Privacy row: Female students object to CCTV cameras at Patliputra Medical College
A decision to install CCTV cameras at medical colleges has snowballed into an ethical controversy at the Patliputra Medical College Hospital in Dhanbad, with female MBBS students insisting that such an action would violate their right to privacy.ranchi Updated: Mar 31, 2017 17:37 IST
A decision to install CCTV cameras at medical colleges has snowballed into an ethical controversy at the Patliputra Medical College Hospital (PMCH) in Dhanbad, with female MBBS students insisting that such an action would violate their right to privacy.
The students explained that they learn about various organs, including private parts and their functions, in anatomy and physiology classes. “If CCTV cameras are installed in classrooms, we won’t feel comfortable clearing our doubts with teachers on any subject,” one of them said on the condition of anonymity.
“Such an action would be unethical. In anatomy classes, we are given male and female bodies to study organs and their functions. There is complete privacy, and discussions are conducted freely because there is nobody but students and a teacher present. Footage from CCTV cameras will be accessible to people outside the laboratories, and they will be in a position to play mischief,” the student added.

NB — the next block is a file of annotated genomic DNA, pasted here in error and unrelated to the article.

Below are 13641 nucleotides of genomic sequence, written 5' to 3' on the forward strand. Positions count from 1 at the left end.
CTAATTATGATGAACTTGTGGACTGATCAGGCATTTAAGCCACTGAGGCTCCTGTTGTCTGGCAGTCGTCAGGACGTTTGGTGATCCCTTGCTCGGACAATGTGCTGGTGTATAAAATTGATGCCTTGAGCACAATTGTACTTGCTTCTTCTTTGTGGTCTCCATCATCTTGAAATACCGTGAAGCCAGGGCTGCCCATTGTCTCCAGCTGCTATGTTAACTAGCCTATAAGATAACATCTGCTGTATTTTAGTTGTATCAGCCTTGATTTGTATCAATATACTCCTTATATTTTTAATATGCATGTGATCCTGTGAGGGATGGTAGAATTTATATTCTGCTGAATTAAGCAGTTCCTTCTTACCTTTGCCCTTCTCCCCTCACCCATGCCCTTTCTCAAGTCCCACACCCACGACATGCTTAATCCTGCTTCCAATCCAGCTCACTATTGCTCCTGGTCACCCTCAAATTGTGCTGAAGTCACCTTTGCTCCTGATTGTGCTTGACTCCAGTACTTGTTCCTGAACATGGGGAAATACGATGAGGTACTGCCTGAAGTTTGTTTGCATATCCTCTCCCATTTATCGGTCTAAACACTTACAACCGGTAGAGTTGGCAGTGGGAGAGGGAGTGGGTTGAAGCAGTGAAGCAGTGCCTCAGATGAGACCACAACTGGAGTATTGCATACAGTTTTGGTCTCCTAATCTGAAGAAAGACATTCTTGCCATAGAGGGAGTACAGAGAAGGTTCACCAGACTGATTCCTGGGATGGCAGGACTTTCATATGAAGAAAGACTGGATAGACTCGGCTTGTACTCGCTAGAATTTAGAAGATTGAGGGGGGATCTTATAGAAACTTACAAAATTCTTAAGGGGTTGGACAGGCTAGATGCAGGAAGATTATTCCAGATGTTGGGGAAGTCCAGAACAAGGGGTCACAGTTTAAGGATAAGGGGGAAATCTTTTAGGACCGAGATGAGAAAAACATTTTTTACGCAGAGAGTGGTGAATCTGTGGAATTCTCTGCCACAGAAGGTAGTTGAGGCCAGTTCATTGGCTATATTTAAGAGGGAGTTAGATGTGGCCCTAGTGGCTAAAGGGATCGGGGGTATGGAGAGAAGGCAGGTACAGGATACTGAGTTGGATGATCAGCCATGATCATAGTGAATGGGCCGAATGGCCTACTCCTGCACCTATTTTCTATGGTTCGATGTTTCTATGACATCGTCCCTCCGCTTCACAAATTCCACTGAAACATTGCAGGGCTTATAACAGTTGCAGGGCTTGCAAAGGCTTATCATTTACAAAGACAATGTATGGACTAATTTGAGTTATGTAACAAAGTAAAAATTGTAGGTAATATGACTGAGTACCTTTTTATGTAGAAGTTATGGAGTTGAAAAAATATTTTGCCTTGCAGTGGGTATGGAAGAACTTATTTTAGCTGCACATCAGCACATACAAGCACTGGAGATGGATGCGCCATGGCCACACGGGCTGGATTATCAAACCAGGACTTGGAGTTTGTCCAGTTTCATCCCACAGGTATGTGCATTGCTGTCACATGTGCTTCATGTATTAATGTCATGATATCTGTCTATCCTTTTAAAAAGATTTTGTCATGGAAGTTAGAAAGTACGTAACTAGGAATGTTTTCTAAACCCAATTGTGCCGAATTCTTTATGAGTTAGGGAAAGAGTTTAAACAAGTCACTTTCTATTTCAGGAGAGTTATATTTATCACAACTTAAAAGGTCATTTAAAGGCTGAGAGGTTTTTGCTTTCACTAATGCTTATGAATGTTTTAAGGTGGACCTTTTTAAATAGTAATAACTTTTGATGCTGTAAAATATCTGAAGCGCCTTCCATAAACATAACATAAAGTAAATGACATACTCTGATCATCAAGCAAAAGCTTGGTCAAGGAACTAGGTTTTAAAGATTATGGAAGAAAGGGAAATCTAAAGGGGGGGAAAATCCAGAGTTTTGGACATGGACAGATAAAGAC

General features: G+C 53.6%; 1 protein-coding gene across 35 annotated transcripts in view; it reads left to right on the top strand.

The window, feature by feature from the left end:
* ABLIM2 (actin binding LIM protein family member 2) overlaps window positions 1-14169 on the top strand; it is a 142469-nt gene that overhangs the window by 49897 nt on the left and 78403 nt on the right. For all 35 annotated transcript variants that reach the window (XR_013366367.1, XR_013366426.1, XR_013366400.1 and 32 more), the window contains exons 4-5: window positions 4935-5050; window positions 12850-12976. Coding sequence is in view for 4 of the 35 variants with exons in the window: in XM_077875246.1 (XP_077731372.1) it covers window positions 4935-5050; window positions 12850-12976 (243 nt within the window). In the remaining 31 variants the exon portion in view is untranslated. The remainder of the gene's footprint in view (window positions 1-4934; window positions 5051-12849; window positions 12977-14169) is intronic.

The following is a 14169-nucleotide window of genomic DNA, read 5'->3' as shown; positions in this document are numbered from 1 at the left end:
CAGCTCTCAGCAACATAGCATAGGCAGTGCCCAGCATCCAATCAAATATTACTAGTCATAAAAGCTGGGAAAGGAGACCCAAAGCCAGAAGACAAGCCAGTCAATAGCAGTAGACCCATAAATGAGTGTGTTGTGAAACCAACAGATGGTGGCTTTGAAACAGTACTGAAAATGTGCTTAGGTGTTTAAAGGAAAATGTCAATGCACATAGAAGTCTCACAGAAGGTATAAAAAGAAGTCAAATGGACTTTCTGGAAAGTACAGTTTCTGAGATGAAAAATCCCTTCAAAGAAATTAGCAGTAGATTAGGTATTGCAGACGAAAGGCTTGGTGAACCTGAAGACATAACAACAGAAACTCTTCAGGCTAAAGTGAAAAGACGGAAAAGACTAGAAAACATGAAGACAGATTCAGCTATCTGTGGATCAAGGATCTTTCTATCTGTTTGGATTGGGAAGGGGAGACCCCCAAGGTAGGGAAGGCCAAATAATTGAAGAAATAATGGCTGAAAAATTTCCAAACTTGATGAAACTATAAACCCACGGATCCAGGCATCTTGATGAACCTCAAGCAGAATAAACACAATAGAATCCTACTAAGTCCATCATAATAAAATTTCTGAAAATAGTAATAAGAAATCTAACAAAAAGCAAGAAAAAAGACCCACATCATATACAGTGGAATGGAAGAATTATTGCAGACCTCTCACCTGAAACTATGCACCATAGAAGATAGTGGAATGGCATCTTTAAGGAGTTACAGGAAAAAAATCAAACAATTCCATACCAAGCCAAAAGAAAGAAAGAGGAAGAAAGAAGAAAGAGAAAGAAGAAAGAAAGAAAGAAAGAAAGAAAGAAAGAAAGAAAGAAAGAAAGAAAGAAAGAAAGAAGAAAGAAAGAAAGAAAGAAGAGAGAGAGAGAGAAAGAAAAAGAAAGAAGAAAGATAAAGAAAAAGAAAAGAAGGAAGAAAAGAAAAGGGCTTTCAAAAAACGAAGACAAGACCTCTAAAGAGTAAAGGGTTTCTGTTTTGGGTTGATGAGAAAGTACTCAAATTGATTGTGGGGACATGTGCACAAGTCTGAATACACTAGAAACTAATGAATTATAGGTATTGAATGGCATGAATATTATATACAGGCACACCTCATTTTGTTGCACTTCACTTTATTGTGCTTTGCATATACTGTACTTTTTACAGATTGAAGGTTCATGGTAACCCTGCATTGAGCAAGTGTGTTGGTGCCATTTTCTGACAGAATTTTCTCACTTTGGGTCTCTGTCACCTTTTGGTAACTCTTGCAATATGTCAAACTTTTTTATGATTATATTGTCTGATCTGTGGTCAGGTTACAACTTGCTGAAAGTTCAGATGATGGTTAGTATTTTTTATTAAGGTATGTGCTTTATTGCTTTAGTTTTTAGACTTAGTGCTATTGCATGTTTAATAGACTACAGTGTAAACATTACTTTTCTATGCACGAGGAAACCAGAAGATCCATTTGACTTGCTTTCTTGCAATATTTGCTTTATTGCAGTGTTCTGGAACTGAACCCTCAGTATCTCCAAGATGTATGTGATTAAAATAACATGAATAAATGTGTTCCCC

However, PMCH principal Dr Arun Kumar said he was “helpless” because the CCTV equipment has been installed in pursuance of Medical Council of India (MCI) directives. “The council clearly stated that cameras should be installed in classrooms, laboratories, lecture halls, demonstration rooms, practical rooms and several other locations across the campus,” he elaborated.
The directive also specifies that all activities in the campus be captured through CCTV cameras, and later screened live in the principal’s chamber. This was to ensure that the MCI was kept up to date on academic activities at the institution.
“We have to keep the council informed about classroom interactions, besides daily engagements between students and faculty members,” Kumar said, adding that they have no option but to adhere to the MCI’s directives.
Students, however, said the management should at least try to get surveillance equipment removed from their anatomy and physiology classes.
The other two state-run medical colleges in Jharkhand – the Rajendra Institute of Medical Science (RIMS) at Ranchi and the Mahatma Gandhi Memorial Medical College Hospital (MGMCH) at Jamshedpur – are yet to install CCTV cameras.
An MCI spokesperson said the decision to install the cameras was taken in February, at a meeting of state members. “They all strongly recommended the installation of cameras in classrooms. Around 100 medical colleges will be covered in the first phase,” he added.